Such adverse stent interaction may be exacerbated as a result of stent corrosion. That is, degradation products, such as metal ions, resulting from corrosion of the metallic stent (i.e., when exposed to physiological conditions) present potential adverse biological effects, namely allergy, cytotoxicity, and carcinogenicity. Additionally, degradation products are well recognized for their proinflammatory effects, as the release of nickel, chromium and molybdenum ions from corroding metallic stents may trigger an immunological defense in the form of chronic inflammatory reactions that would, in turn, result in fibroblast activity and ensuing scar formation. Unfortunately, such inflammatory conditions not only expedite stent corrosion, and thus the release of nickel, chromium and molybdenum ions, but are a direct correlative result of increased thrombogenicity following stent deployment.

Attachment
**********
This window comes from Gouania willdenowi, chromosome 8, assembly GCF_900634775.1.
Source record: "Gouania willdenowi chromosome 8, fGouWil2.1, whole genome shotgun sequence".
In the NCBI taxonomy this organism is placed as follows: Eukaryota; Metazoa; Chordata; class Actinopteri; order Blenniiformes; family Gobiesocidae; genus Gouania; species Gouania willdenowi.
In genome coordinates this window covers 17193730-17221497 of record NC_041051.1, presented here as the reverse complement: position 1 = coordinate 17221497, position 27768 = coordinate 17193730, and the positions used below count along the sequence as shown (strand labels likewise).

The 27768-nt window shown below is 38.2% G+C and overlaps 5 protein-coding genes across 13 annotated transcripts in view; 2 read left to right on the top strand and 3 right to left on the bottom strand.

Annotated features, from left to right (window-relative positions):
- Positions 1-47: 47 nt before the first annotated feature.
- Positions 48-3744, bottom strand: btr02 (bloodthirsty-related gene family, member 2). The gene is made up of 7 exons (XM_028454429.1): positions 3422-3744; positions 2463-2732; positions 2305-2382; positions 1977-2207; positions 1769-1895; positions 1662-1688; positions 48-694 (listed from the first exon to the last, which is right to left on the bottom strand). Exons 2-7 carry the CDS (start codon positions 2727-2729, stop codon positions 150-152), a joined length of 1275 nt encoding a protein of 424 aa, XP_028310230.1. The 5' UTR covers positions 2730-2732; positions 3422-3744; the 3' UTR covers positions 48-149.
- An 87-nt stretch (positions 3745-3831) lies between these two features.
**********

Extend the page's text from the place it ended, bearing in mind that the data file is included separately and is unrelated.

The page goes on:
Accordingly, several surface treatments and/or coatings have been developed in an attempt to reduce the degree of thrombosis and ensuing restenosis following deployment of the stent into a patient's coronary artery. Such currently available coatings include gold, diamond-like carbon, heparin, silicon, amorphous SiC-H coatings, and drug-eluting coatings such as SIROLIMUS or TAXOL. Unfortunately, each such surface treatment and/or coating, and the methodologies utilized to apply and implement same, possess inherent disadvantages that render application of same overly complex, unduly expensive, and ineffective, especially in view of the generally complex geometry of most available stents.